7

Popes who were legally married either as Pope or before they became clergy and were in fact widowed at the time of their election as Supreme Pontiff are as follows: St. Peter (30/33-64/67) Mother-in-law is mentioned in the Gospel verses Matthew 8:14–15, Luke 4:38, Mark 1:29–31 and who was healed by Jesus at her home in Capernaum. 1 Cor. 9:5 asks ...


6

You mention both marriage and celibacy in your question. Since "celibate" means abstaining from marriage and sexual relations: The last documented pope who was married was Pope Honorius IV (1285–1287), married before he took Holy Orders, widowed before entered the clergy. The last documented pope who had sexual relations after receiving holy orders was Pope ...


6

I don't see this particular passage referred to in, for example, the Summa Theologica (where I might expect to see it in an Objection to a discussion of whether priests should be celibate). In fact, I don't see in the Summa (though surely it must be somewhere) any discussion of the question of priestly celibacy. In the (standard Catholic) New American Bible,...


5

Yes, a pope or cardinal could have children if his wife died before he was ordained a deacon and then priest. This would fulfill the requirements for ordination to the priesthood. It could also conceivably happen that a permanent deacon could go on to become a priest and then bishop, cardinal and finally pope after the death of his wife. I know personally a ...


4

As an evangelical convert to Catholicism, I understand your question is from the perspective of scriptural justification. The simple answer is that you cannot justify celibate priesthood from scripture. The issue is one of authority. Evangelicals believe authority comes from scripture. Scripture itself does not make this claim. The only claim scripture ...


4

Is celibacy essential to the Catholic priesthood? The short answer is no. Celibacy is not essential to the priesthood. In fact the Prince of the Apostles, St. Peter was married and traditionally had at least one daughter, St. Petronilla. Her feast day is celebrated at the Vatican on May 31. Priests of Catholic Eastern Rites and priests of the Eastern ...


4

Essence of priestly celibacy Celibacy = unmarried, although in this context it can also mean perpetual continence, as priests can be married (and unmarried priests have never been permitted to marry). Besides the practical reasons (which can apply to non-priests, too) of being freed from the solicitudes of married life, not being so tied to worldly ...


3

I'm sure there are tons of examples, but if you want one notable one, there's Andy Warhol, who the Catholic Herald did a write-up about a few years ago: Religion kept Warhol from going over the brink. He attended Mass almost daily. Other days he would just slip into St Vincent Ferrer on Lexington Avenue, drop into the back pew and pray. He spent his ...


3

See "Priestly celibacy in patristics and in the history of the Church" by Roman Cholij or Card. Stickler's The Case for Clerical Celibacy: its historical development and theological foundations or the more recent Priestly Celibacy: Theological Foundations by Gary Selin. Priests have always been prohibited to marry, all the way back to Apostolic times, in ...


3

According to a book on this topic I have recently read, The Case for Clerical Celibacy: Its Historical Development and Theological Foundations by Alphonso Maria Stickler, there were two forms of celibacy up to 16th century and the Tridentine council: one is the "modern" as we know it now - priest can't be married. The second, older form was for married men ...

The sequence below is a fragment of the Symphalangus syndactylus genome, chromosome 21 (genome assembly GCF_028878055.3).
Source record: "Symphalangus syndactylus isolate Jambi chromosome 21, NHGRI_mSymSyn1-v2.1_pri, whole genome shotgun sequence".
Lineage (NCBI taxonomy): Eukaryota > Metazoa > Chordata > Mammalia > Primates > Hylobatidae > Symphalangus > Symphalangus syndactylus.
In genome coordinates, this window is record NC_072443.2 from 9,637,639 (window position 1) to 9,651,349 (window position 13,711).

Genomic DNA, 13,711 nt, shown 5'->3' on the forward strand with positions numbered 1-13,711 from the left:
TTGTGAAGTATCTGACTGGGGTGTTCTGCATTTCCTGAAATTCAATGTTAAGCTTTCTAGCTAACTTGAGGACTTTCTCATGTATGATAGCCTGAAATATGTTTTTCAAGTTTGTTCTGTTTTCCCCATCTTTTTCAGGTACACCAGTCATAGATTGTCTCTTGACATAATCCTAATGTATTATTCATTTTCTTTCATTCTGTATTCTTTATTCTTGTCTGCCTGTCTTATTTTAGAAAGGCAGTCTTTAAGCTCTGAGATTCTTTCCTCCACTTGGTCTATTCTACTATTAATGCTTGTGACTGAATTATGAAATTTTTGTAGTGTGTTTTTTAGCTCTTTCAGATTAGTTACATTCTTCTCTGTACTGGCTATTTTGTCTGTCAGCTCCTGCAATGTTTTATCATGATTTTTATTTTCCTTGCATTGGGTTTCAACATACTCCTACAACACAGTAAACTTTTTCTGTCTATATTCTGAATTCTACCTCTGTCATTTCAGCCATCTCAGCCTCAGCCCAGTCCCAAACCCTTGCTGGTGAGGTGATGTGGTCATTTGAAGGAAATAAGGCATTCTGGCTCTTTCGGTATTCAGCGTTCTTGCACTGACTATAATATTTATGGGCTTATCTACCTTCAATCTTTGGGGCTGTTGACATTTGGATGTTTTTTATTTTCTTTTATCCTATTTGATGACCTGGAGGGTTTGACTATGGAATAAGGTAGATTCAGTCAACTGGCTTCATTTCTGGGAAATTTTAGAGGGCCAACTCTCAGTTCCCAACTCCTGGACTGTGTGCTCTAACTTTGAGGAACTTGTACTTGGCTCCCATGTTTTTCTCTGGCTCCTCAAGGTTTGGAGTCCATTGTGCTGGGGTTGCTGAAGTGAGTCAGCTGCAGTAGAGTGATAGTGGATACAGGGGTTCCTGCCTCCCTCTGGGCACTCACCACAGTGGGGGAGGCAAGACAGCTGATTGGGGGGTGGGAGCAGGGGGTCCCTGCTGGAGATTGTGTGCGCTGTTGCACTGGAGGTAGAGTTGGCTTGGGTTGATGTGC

3

This is not what the 1983 Code of Canon Law says. The following are simply impeded from receiving orders: a man who has a wife, unless he is lawfully destined for the permanent diaconate; ... A "simple" impediment is one which applies at the time in question but is not permanent. That is, if a man later becomes unmarried (which ...


2

Treating on the issue of celibacy: there is evidence that the Gnostics (a group claiming the title Christian but were far from (I do not have my copy of Pagels's The Gnostic Gospels to give a more specific example at this time)) denounced sex, sexuality, as well as the consumption of meat as "of this world" and forbade it to all members for all time. That ...


1

Would God allow all of humanity to be celibate? The short answer is no. This goes directly against what God said to Adam: 28 And God blessed them, and God said unto them, Be fruitful, and multiply, and replenish the earth, and subdue it: and have dominion over the fish of the sea, and over the fowl of the air, and over every living thing that moveth ...


1

I'm not EO but I read lots of their stuff (I am lapsed Coptic Orthodox). A few points however to be made. 1) The terminology you use "meritorious" is Roman Catholic. The EO has a different outlook than the Latin Church in regards to "the saints", Ecclesiology etc. 2) The easy answer however is to say "yes" or "sort of". Such an argument can be made ...


1

Short answer: absolutely no. Long answer: no, at least non today and not in Latin Church. A man which is widowed could become a priest, but it's not married anymore. The Holy See can dispense an individual from the celibacy rule; it usually happens for priestes from other churches which are married but wish to become catholic, but there is no rule - each ...


1

The author may be invoking the Code of Canons of the African Church, which is a Patristic document from the 5th Century — actually, a 5th Century compilation of the Canons of nearly twenty synods held in ancient Africa (mostly Carthage) starting from the middle of the Fourth Century. It was held in some regard by the 1st Millennium Church, and these Canons ...


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